Government tightens English language, skills rules in immigration overhaul

The Government says it's tightening visa rules for low-skilled workers as the Coalition looks to overhaul what it believes are unsustainable levels of migration.  

Under the new policies, migrants would need to secure higher ratings on English tests and most Accredited Employer Work Visa (AEVW) applicants would have to meet minimum skills requirements.  

"The Government is focused on attracting and retaining the highly skilled migrants such as secondary teachers, where there is a skill shortage," Immigration Minister Erica Stanford said in a statement.  

"At the same time, we need to ensure that New Zealanders are put to the front of the line for jobs where there are no skills shortages."  

Stanford said on Sunday New Zealand's migration numbers were "unsustainable" and getting the settings right were "critical to this Government's plan to rebuild the economy".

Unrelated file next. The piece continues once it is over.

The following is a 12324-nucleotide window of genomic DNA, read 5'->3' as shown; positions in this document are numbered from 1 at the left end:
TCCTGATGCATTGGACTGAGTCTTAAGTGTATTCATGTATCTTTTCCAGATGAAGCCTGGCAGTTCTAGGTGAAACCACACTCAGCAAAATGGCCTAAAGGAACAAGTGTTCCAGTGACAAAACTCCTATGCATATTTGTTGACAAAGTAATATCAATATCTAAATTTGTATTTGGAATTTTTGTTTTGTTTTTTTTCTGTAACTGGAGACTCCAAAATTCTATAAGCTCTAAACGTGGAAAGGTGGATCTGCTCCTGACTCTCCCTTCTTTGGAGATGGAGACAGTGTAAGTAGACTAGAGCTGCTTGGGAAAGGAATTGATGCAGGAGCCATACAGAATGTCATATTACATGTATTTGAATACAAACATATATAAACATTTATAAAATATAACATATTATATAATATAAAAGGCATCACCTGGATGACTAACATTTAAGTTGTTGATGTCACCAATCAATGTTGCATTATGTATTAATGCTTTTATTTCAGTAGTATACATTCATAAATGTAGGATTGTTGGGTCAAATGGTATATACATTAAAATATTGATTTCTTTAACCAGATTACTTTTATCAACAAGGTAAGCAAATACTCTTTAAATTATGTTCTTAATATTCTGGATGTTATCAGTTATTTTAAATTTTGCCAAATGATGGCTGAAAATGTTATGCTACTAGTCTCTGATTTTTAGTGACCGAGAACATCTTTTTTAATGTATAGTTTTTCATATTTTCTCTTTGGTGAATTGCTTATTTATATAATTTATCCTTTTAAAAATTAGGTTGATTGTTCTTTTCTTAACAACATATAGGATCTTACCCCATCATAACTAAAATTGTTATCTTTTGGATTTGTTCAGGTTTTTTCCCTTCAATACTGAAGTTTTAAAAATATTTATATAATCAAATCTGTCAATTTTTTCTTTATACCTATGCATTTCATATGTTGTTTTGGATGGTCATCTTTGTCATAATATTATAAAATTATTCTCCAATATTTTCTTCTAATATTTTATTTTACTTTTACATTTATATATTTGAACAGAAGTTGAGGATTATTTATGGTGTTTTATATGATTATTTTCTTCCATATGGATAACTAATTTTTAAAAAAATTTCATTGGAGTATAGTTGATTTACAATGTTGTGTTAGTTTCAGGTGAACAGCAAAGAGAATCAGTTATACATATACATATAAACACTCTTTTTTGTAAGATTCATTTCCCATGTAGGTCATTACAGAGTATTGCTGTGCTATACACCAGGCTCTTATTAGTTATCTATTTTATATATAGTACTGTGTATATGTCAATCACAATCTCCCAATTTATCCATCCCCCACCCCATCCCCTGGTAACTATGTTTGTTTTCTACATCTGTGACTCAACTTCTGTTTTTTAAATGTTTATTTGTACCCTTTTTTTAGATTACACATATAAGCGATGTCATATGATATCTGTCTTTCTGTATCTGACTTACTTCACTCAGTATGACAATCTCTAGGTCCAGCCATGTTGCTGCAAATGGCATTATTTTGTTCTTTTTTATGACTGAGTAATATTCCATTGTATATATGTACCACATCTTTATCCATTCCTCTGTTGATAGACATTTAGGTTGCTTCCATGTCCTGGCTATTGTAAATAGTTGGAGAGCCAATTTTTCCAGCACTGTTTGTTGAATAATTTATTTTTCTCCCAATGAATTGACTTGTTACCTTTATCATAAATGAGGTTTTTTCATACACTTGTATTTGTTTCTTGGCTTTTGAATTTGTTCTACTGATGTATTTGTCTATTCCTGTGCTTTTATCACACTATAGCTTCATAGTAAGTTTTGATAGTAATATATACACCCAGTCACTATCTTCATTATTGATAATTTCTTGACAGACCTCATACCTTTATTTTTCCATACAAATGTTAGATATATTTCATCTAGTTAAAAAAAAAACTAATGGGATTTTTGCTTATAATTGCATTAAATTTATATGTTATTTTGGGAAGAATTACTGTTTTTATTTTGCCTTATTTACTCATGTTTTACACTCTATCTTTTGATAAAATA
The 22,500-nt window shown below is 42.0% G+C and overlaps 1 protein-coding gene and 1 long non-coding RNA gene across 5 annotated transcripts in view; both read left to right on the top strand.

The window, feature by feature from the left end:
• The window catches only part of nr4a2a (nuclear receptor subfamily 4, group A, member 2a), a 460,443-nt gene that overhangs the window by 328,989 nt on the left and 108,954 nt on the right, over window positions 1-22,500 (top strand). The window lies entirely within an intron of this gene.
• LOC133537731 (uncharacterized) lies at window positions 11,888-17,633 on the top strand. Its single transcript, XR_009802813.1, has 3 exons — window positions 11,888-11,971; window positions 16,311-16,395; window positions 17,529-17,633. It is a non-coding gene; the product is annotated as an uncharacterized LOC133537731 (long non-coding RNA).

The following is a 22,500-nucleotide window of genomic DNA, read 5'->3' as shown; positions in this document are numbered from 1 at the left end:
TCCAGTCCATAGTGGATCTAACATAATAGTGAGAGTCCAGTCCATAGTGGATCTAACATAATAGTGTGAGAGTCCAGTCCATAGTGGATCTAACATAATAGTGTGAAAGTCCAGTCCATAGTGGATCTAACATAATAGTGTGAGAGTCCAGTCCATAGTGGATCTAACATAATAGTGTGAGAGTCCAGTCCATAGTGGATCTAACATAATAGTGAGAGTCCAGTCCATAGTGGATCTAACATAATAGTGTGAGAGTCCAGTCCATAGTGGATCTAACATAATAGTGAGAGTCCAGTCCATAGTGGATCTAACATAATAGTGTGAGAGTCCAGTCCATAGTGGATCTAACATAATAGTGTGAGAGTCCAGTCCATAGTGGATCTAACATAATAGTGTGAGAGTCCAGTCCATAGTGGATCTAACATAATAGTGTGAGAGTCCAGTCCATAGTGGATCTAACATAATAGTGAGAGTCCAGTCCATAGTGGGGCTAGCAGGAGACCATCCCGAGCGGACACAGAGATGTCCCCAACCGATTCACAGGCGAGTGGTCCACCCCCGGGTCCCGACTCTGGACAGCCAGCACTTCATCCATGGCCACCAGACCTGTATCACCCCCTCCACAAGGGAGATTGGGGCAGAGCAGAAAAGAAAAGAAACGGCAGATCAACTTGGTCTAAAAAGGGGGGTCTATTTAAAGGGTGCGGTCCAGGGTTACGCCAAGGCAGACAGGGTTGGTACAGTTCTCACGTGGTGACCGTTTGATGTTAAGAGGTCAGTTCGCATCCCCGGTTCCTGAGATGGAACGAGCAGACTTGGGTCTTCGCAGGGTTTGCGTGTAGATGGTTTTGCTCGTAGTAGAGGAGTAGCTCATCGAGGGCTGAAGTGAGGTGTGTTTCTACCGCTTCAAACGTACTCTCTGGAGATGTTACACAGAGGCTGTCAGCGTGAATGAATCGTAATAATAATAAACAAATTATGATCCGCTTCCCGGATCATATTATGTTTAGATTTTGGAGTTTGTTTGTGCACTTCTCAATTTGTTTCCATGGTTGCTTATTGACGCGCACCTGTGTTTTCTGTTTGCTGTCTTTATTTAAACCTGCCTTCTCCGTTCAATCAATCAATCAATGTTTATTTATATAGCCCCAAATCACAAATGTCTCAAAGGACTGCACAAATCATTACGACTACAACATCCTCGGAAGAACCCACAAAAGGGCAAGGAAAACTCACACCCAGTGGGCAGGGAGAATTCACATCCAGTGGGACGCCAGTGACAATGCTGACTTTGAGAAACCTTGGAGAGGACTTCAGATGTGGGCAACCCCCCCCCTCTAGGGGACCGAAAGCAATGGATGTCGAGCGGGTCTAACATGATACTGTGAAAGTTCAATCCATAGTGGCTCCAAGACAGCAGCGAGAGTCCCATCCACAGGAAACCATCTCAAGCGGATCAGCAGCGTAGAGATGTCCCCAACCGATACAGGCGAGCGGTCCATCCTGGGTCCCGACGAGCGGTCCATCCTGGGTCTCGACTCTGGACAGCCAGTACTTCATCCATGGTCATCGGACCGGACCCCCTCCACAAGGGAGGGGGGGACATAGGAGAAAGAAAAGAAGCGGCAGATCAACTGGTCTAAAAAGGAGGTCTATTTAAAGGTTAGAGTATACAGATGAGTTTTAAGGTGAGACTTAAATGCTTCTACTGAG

She said the reforms would better balance "the needs of business with the wider interests of New Zealand".  

The decision comes after net migration skyrocketed to a record 133,800 in the year to January. 

Stanford said many of the changes being made were not new, rather a return to pre-pandemic settings.  

New Zealand under the previous Government, under pressure from the Opposition to do so, boosted migration numbers after emerging from COVID-19 restrictions to help businesses fill dire staff shortages. 

Erica Stanford.
Erica Stanford. Photo credit: AM

But there were fears ongoing net migration growth could exacerbate pressure on infrastructure, particularly the tight rental and volatile housing markets. 

"These changes are the start of a more comprehensive work programme to create a smarter immigration system that manages net migration, responds to our changing economic context, attracts top talent, revitalises international education, is self-funding and sustainable, and better manages risk," Stanford said.  

The full changes include:  

  • Introducing an English language requirement for migrants applying for low skilled level 4 and 5 roles 
  • A minimum skills and work experience threshold for most AEWV roles  
  • For roles that fall into the level 4 and 5, employers will need to engage with Work and Income before approval to bring in migrants will be granted  
  • Reducing the maximum continuous stay for most level 4 and 5 roles from five years to three years  
  • The franchisee accreditation category will be disestablished and these businesses will be to apply to bring in workers from overseas through the standard, high-volume or triangular employment accreditation.